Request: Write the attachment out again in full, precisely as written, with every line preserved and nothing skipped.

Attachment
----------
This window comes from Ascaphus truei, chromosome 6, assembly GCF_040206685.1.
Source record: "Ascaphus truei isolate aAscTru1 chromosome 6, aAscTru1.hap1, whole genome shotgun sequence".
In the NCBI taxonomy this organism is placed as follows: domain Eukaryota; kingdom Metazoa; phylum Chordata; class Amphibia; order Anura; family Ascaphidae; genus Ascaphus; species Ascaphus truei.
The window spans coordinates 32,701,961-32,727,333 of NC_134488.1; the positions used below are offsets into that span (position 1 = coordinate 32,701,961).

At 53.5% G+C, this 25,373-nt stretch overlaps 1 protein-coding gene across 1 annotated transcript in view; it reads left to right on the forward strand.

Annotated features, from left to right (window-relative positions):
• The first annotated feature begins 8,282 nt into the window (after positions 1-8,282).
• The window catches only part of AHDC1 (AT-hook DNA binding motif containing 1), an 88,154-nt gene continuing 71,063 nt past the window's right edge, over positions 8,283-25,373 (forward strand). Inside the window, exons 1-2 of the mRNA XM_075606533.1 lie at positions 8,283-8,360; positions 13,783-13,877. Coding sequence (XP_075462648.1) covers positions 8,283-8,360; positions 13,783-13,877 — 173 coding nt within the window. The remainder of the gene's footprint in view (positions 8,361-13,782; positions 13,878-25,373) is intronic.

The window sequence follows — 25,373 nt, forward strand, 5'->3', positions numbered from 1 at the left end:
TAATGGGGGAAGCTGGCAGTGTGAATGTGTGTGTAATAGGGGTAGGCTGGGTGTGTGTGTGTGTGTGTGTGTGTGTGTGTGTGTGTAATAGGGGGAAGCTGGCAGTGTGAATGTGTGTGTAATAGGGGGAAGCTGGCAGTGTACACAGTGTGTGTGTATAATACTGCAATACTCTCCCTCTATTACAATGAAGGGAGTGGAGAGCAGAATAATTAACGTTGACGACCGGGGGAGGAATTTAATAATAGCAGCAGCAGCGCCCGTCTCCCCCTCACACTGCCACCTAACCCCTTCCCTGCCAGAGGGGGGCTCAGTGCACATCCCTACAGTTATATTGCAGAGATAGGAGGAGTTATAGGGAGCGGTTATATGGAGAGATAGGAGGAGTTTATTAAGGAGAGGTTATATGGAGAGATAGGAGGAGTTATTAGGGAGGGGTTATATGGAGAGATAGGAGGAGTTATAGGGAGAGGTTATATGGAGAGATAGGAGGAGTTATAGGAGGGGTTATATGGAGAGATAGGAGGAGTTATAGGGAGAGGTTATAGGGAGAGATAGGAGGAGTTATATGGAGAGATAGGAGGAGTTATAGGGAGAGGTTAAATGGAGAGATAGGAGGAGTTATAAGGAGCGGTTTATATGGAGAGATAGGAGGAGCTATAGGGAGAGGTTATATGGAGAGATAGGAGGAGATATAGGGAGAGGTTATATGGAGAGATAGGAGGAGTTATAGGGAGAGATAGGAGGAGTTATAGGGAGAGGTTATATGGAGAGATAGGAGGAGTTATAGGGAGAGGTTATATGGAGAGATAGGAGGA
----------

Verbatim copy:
This window comes from Ascaphus truei, chromosome 6, assembly GCF_040206685.1.
Source record: "Ascaphus truei isolate aAscTru1 chromosome 6, aAscTru1.hap1, whole genome shotgun sequence".
In the NCBI taxonomy this organism is placed as follows: domain Eukaryota; kingdom Metazoa; phylum Chordata; class Amphibia; order Anura; family Ascaphidae; genus Ascaphus; species Ascaphus truei.
The window spans coordinates 32,701,961-32,727,333 of NC_134488.1; the positions used below are offsets into that span (position 1 = coordinate 32,701,961).

At 53.5% G+C, this 25,373-nt stretch overlaps 1 protein-coding gene across 1 annotated transcript in view; it reads left to right on the forward strand.

Annotated features, from left to right (window-relative positions):
• The first annotated feature begins 8,282 nt into the window (after positions 1-8,282).
• The window catches only part of AHDC1 (AT-hook DNA binding motif containing 1), an 88,154-nt gene continuing 71,063 nt past the window's right edge, over positions 8,283-25,373 (forward strand). Inside the window, exons 1-2 of the mRNA XM_075606533.1 lie at positions 8,283-8,360; positions 13,783-13,877. Coding sequence (XP_075462648.1) covers positions 8,283-8,360; positions 13,783-13,877 — 173 coding nt within the window. The remainder of the gene's footprint in view (positions 8,361-13,782; positions 13,878-25,373) is intronic.

The window sequence follows — 25,373 nt, forward strand, 5'->3', positions numbered from 1 at the left end:
TAATGGGGGAAGCTGGCAGTGTGAATGTGTGTGTAATAGGGGTAGGCTGGGTGTGTGTGTGTGTGTGTGTGTGTGTGTGTGTGTGTAATAGGGGGAAGCTGGCAGTGTGAATGTGTGTGTAATAGGGGGAAGCTGGCAGTGTACACAGTGTGTGTGTATAATACTGCAATACTCTCCCTCTATTACAATGAAGGGAGTGGAGAGCAGAATAATTAACGTTGACGACCGGGGGAGGAATTTAATAATAGCAGCAGCAGCGCCCGTCTCCCCCTCACACTGCCACCTAACCCCTTCCCTGCCAGAGGGGGGCTCAGTGCACATCCCTACAGTTATATTGCAGAGATAGGAGGAGTTATAGGGAGCGGTTATATGGAGAGATAGGAGGAGTTTATTAAGGAGAGGTTATATGGAGAGATAGGAGGAGTTATTAGGGAGGGGTTATATGGAGAGATAGGAGGAGTTATAGGGAGAGGTTATATGGAGAGATAGGAGGAGTTATAGGAGGGGTTATATGGAGAGATAGGAGGAGTTATAGGGAGAGGTTATAGGGAGAGATAGGAGGAGTTATATGGAGAGATAGGAGGAGTTATAGGGAGAGGTTAAATGGAGAGATAGGAGGAGTTATAAGGAGCGGTTTATATGGAGAGATAGGAGGAGCTATAGGGAGAGGTTATATGGAGAGATAGGAGGAGATATAGGGAGAGGTTATATGGAGAGATAGGAGGAGTTATAGGGAGAGATAGGAGGAGTTATAGGGAGAGGTTATATGGAGAGATAGGAGGAGTTATAGGGAGAGGTTATATGGAGAGATAGGAGGA